"Clay County, in dead last, might as well be in a different country," Annie Lowrey writes. "The median household income there is barely above the poverty line, at $22,296, and is just over half the nationwide median. Only 7.4 percent of the population has a bachelor’s degree or higher. The unemployment rate is 12.7 percent. The disability rate is nearly as high, at 11.7 percent. (Nationwide, that figure is 1.3 percent.) Life expectancy is six years shorter than average. Perhaps related, nearly half of Clay County is obese."
Also on the list from Kentucky are Breathitt, Jackson, Lee, Leslie and Magoffin counties. The article did not name the other four worst counties. Lowrey continues, "It’s coal country, but perhaps in name only. In the first quarter of this year, just 54 people were employed in coal mining in Clay County, a precipitous drop from its coal-production peak in 1980. That year, about 2.5 million tons of coal were taken out of the ground in Clay; this year, the county has produced a fraction of that — just over 38,000 tons."
"The public debate about the haves and the have-nots tends to focus on the 1 percent, especially on the astonishing, breakaway wealth in cities like New York, San Francisco and Washington and the great disparities contained therein," Lowrey writes. "But what has happened in the smudge of the country between New Orleans and Pittsburgh — the Deep South and Appalachia — is in many ways as remarkable as what has happened in affluent cities. In some places, decades of growth have failed to raise incomes, and of late, poverty has become more concentrated not in urban areas but in rural ones."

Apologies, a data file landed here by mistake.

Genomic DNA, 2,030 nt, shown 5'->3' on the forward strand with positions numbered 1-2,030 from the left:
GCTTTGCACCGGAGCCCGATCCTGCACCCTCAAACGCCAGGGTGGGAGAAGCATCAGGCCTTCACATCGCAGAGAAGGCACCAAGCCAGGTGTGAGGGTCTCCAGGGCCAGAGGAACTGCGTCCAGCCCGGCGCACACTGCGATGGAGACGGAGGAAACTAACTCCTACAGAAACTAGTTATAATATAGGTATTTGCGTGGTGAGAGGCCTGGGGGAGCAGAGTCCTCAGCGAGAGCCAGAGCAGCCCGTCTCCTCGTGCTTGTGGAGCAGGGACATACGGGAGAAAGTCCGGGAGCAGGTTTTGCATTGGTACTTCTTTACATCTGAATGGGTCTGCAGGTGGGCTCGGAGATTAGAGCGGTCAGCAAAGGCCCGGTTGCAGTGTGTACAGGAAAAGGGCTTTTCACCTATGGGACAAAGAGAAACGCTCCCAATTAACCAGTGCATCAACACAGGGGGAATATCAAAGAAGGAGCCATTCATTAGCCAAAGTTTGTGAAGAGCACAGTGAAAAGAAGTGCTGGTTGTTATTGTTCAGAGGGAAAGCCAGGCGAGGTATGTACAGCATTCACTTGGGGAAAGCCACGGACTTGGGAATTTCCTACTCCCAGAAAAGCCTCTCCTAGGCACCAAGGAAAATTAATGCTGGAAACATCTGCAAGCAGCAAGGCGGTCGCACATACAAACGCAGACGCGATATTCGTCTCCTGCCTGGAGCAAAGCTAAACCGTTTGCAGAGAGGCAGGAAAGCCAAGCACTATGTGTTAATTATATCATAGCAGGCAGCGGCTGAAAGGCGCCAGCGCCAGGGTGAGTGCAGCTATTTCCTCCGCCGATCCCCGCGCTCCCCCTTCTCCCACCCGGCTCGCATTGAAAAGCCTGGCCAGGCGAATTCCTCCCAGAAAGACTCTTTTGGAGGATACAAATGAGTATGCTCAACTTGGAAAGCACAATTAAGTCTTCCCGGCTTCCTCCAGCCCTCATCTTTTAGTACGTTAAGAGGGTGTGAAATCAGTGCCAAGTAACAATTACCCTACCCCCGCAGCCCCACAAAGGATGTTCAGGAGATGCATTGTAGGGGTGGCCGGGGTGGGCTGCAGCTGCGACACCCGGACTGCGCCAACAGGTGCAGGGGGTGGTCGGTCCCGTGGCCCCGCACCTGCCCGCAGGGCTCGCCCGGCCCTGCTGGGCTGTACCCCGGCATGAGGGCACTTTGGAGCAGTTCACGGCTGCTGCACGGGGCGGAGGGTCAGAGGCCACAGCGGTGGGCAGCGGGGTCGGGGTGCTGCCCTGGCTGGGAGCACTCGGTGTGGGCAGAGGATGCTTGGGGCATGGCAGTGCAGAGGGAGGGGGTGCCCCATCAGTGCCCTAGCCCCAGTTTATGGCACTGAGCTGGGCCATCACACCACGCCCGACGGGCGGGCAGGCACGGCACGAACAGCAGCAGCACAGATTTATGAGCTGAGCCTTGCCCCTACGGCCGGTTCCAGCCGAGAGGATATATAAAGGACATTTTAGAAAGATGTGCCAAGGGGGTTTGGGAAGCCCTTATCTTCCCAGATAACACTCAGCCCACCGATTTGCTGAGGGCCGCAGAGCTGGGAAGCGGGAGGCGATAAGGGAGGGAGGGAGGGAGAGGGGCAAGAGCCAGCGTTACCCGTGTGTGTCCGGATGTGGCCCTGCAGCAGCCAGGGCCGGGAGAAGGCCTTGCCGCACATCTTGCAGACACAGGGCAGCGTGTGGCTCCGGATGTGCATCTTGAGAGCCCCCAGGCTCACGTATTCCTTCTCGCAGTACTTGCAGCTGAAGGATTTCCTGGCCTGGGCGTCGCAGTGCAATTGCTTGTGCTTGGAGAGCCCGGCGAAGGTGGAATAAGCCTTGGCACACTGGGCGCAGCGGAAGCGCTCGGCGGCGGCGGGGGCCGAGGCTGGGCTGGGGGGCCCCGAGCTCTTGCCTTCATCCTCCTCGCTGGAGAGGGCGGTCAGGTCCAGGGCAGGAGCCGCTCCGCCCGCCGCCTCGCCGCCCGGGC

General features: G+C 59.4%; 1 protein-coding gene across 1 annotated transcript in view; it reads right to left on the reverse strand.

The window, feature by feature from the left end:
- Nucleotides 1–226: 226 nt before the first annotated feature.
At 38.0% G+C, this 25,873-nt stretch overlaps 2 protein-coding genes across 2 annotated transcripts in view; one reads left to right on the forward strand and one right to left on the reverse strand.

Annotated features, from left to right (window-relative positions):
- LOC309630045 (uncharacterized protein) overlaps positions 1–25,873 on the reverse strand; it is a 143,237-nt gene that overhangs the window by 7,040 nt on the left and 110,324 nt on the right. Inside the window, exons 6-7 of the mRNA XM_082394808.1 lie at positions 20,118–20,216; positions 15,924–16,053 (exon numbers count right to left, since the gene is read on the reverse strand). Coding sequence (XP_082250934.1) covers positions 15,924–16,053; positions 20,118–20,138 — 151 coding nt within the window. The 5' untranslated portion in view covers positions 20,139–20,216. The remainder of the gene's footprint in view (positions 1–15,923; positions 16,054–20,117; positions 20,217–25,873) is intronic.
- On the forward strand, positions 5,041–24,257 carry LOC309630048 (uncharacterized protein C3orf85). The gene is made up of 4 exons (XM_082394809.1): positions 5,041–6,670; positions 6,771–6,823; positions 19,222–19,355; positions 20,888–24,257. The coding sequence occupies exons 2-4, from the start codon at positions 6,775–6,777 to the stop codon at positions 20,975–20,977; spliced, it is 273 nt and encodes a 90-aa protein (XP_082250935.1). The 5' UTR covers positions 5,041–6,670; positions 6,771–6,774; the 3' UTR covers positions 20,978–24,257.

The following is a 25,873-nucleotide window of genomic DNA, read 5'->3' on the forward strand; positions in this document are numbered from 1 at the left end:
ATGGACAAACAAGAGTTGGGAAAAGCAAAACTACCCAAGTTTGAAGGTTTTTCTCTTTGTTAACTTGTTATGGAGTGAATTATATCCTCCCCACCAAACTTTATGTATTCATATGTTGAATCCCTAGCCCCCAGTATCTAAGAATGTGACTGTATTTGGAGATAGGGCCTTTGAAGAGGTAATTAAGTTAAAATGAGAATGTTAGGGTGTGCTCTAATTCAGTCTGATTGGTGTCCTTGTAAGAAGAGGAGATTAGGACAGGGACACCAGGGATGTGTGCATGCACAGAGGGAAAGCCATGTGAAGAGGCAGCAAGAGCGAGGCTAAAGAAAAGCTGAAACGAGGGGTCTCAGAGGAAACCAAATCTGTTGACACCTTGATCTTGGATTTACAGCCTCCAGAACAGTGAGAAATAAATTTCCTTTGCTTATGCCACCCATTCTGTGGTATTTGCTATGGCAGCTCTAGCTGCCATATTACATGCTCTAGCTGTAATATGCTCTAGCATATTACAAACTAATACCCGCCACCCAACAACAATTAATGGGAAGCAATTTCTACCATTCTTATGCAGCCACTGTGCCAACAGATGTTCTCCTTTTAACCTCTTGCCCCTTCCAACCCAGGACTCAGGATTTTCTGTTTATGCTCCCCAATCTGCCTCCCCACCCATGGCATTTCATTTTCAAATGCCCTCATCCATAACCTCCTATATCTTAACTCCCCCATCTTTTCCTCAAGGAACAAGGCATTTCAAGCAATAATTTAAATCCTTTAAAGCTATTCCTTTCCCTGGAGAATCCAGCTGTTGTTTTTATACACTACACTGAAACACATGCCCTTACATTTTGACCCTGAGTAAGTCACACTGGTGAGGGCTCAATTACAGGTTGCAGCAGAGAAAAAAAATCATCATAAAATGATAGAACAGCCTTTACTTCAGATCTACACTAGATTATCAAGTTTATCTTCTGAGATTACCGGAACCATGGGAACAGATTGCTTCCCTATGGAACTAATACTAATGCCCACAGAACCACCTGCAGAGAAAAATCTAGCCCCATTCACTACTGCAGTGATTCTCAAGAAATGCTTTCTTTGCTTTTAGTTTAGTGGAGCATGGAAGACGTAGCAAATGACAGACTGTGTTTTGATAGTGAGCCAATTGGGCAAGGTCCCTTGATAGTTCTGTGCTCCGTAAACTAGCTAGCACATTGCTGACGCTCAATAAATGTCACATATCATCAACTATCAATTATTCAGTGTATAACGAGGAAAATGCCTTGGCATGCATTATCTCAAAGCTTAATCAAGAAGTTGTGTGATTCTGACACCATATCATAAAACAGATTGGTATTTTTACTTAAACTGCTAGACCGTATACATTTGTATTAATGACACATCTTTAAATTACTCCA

James P. Ziliak, the director of the Center for Poverty Research at the University of Kentucky, told Lowrey, “One of the challenges that faces Eastern Kentucky is the remoteness of the area. It’s difficult to get to a lot of places. The communities are small, and they’re spread apart, so you lose that synergy that you want to spark development a lot of times. . . . My view is that firms will never locate into a community with an unskilled labor force, unless the only labor they need is unskilled. And there has been a historic lack of investment in human capital in these areas.” (Read more)
Deb Markley of the Wealth Creation and Rural Livelihoods group created by the Ford Foundation writes that the analysis "paints a pretty bleak picture but also seems to miss some promising trends, including the kinds of work many in this community are doing. From my own organization's perspective, it's distressing to see no mention of entrepreneurship as a strategy for rural places."